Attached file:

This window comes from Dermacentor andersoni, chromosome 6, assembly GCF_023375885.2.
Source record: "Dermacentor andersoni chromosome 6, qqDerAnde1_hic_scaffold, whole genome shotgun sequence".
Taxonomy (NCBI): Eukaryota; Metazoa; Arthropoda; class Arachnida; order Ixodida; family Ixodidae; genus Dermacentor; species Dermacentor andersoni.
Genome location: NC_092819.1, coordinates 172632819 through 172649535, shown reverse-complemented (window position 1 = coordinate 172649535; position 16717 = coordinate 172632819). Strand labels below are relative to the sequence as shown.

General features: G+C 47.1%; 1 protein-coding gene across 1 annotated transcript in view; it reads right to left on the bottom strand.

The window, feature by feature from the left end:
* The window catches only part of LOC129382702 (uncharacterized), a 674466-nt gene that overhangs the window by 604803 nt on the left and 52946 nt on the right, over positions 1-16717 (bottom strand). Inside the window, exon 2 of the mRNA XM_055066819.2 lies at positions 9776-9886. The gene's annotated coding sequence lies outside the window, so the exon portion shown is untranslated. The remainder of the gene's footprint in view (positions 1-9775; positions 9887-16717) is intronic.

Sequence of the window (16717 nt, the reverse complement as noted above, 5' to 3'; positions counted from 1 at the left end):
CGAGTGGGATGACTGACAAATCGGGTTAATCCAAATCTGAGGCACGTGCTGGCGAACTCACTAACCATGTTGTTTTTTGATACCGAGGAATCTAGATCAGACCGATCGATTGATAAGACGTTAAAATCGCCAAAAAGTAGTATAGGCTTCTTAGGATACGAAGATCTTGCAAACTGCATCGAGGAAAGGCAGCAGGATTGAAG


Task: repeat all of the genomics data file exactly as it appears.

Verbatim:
This window comes from Dermacentor andersoni, chromosome 6, assembly GCF_023375885.2.
Source record: "Dermacentor andersoni chromosome 6, qqDerAnde1_hic_scaffold, whole genome shotgun sequence".
Taxonomy (NCBI): Eukaryota; Metazoa; Arthropoda; class Arachnida; order Ixodida; family Ixodidae; genus Dermacentor; species Dermacentor andersoni.
Genome location: NC_092819.1, coordinates 172632819 through 172649535, shown reverse-complemented (window position 1 = coordinate 172649535; position 16717 = coordinate 172632819). Strand labels below are relative to the sequence as shown.

General features: G+C 47.1%; 1 protein-coding gene across 1 annotated transcript in view; it reads right to left on the bottom strand.

The window, feature by feature from the left end:
* The window catches only part of LOC129382702 (uncharacterized), a 674466-nt gene that overhangs the window by 604803 nt on the left and 52946 nt on the right, over positions 1-16717 (bottom strand). Inside the window, exon 2 of the mRNA XM_055066819.2 lies at positions 9776-9886. The gene's annotated coding sequence lies outside the window, so the exon portion shown is untranslated. The remainder of the gene's footprint in view (positions 1-9775; positions 9887-16717) is intronic.

Sequence of the window (16717 nt, the reverse complement as noted above, 5' to 3'; positions counted from 1 at the left end):
CGAGTGGGATGACTGACAAATCGGGTTAATCCAAATCTGAGGCACGTGCTGGCGAACTCACTAACCATGTTGTTTTTTGATACCGAGGAATCTAGATCAGACCGATCGATTGATAAGACGTTAAAATCGCCAAAAAGTAGTATAGGCTTCTTAGGATACGAAGATCTTGCAAACTGCATCGAGGAAAGGCAGCAGGATTGAAG